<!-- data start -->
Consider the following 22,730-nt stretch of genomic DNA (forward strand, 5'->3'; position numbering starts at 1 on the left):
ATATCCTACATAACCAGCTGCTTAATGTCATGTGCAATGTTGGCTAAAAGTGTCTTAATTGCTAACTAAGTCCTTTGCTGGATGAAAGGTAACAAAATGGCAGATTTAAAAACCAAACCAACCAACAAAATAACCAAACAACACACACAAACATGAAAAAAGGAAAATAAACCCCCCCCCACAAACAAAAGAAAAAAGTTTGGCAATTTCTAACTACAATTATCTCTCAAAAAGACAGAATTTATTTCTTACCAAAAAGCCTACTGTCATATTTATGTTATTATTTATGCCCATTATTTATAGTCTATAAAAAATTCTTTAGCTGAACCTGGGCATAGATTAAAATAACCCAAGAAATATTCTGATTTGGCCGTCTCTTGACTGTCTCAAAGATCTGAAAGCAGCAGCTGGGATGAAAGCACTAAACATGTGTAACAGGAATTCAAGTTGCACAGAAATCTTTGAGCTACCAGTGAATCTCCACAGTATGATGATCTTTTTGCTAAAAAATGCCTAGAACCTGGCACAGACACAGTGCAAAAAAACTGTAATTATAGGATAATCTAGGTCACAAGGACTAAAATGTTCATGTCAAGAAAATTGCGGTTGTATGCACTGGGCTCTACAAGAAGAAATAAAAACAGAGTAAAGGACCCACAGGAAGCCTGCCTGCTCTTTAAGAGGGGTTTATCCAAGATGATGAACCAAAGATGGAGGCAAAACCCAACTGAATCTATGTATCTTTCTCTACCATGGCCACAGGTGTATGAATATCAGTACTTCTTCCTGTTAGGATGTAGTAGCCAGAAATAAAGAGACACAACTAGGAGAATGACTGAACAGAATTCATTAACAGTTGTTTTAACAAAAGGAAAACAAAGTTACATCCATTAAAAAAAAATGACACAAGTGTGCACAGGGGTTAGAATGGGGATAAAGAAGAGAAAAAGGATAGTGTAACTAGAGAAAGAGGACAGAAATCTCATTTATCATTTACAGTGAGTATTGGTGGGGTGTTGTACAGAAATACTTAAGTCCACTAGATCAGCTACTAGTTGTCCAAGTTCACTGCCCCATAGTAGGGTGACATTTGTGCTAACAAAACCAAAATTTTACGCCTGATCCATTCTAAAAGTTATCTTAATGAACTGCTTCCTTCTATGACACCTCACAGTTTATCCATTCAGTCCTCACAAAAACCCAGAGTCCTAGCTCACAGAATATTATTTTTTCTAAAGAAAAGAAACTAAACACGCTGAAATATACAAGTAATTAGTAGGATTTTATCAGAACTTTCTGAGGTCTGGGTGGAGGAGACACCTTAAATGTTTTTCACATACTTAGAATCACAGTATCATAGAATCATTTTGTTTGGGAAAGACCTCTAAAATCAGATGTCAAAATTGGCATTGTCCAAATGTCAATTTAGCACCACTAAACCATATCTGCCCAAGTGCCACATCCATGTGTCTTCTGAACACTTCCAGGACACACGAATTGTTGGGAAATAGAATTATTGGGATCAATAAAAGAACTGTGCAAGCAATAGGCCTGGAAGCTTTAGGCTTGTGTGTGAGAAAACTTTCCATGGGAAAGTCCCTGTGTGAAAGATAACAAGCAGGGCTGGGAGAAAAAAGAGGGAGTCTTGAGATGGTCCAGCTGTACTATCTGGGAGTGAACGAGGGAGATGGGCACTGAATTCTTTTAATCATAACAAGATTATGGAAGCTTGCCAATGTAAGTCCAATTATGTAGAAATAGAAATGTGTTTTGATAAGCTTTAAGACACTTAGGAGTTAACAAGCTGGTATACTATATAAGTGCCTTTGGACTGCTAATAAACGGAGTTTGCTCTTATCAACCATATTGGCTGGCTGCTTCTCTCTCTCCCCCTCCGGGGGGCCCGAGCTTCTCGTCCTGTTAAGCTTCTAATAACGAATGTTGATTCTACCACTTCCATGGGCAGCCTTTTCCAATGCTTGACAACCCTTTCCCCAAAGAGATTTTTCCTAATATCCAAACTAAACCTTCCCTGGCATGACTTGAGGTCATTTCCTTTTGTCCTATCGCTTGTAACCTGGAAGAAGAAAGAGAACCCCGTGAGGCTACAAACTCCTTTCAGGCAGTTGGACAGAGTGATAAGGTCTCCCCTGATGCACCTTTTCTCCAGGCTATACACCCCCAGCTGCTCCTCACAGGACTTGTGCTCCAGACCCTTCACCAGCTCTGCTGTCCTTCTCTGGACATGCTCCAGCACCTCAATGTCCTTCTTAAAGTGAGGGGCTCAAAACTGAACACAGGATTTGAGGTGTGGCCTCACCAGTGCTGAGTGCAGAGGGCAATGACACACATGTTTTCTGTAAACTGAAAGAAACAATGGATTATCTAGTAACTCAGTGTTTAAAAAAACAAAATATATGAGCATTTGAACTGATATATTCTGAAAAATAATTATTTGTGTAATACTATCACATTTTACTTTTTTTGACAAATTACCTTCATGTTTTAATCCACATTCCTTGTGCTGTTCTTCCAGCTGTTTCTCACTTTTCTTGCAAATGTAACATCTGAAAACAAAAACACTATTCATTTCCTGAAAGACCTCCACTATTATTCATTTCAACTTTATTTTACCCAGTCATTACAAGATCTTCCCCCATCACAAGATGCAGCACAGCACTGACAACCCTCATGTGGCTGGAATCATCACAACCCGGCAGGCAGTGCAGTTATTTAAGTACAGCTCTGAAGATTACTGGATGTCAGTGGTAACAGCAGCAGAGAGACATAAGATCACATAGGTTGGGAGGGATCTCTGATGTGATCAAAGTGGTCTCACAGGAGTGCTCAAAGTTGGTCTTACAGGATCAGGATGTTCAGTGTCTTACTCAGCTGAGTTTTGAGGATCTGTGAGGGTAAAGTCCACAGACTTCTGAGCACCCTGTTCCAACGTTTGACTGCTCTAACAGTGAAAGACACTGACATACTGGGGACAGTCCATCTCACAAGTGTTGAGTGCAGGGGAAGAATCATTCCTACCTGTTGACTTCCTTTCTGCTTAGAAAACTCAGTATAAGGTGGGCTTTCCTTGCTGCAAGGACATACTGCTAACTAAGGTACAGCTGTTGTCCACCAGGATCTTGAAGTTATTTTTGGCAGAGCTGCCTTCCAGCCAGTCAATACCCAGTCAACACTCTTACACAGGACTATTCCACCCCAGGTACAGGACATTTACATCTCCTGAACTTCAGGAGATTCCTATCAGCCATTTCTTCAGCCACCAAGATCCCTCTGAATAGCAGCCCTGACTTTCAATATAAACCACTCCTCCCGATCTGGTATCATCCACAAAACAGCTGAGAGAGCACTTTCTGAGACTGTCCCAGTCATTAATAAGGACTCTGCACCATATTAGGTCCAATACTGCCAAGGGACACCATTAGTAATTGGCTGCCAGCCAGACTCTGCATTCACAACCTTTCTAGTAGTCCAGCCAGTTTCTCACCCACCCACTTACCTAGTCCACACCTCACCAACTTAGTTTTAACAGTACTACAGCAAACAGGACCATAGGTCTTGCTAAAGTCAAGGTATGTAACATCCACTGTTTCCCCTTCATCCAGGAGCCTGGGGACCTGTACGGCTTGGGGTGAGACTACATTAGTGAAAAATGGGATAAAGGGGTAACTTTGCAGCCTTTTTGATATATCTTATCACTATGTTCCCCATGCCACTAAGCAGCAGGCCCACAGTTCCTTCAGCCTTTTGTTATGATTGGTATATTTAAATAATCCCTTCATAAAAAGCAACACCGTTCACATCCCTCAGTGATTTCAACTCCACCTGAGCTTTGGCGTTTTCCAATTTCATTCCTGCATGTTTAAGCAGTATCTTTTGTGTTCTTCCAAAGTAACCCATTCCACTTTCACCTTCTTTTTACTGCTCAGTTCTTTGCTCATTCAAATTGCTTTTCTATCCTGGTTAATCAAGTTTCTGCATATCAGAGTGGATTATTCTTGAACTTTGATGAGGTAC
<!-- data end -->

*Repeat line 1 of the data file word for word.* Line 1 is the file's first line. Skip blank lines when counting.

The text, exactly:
Consider the following 22,730-nt stretch of genomic DNA (forward strand, 5'->3'; position numbering starts at 1 on the left):